Wednesday, 2 December 2020
Discrimination on the rise despite good intentions
The release of The Inclusive Australia Social Inclusion Index marks the fourth time Inclusive Australia and Monash Sustainable Development Institute (MSDI) have measured the country’s social inclusion performance.
In the 2018/19 Index, we exposed the extent of prejudice and discrimination that exist in our society. In 2019/20, we see the people who are bearing the brunt of that exclusion and the toll it’s taking.
On the positive side, the Index shows:
On the negative side, we are seeing:
Our research shows particular hardships for Aboriginal and Torres Strait Islander people, who experience the highest rates of discrimination and intersectional discrimination, and people with disability, whose personal wellbeing is 10 percentage points below the national average.
“What’s apparent from this research is the incredible levels of discrimination individuals face on a regular basis in Australia, particularly if they belong to more than one minority group, and it’s actually getting worse,” Inclusive Australia CEO Andrea Pearman said.
Liam Smith, Director of MSDI’s BehaviourWorks Australia, said it’s not surprising to see intentions leading behavioural change.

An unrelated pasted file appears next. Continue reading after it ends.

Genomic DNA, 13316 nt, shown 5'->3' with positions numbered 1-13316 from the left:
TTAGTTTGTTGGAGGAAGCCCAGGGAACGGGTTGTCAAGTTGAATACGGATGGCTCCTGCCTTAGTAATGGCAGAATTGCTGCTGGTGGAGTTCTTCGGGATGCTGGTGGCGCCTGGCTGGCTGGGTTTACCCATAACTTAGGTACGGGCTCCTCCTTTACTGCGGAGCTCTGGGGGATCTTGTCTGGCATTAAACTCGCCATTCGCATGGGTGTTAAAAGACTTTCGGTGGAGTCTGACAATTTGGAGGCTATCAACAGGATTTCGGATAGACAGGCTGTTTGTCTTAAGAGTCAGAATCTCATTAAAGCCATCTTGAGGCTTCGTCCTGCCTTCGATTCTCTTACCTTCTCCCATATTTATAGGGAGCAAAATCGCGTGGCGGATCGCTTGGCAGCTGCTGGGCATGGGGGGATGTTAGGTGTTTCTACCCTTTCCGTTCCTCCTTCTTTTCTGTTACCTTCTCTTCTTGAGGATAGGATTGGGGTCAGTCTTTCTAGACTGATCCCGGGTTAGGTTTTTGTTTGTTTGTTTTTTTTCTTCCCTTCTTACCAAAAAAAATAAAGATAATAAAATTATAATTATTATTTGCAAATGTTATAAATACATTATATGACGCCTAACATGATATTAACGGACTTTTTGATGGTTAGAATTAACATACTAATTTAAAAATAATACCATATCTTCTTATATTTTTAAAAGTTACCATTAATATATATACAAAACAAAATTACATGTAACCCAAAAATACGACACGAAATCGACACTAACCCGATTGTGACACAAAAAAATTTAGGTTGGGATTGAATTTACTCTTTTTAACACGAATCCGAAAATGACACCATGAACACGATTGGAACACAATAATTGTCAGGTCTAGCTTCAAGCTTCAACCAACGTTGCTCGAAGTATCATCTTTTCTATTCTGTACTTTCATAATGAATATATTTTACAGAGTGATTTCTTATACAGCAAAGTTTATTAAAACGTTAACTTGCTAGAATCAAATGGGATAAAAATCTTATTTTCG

“Attitudes are difficult to change, particularly well ingrained and longstanding attitudes. But what is really clear is the link between contact and reduction in prejudice,” he said.
Breaking the cycle of exclusion won’t be easy with the research suggesting that systemic and ingrained attitudes are slowing the move forward despite a desire to do so. Adding to this are the heightened tensions and growing inequalities brought on by the Covid pandemic. The 2020/21 Index will be released early next year and explore the impact of the pandemic on our social inclusion score.
For enquiries, contact Sarah Parkes at 0426 154 301 or firstname.lastname@example.org
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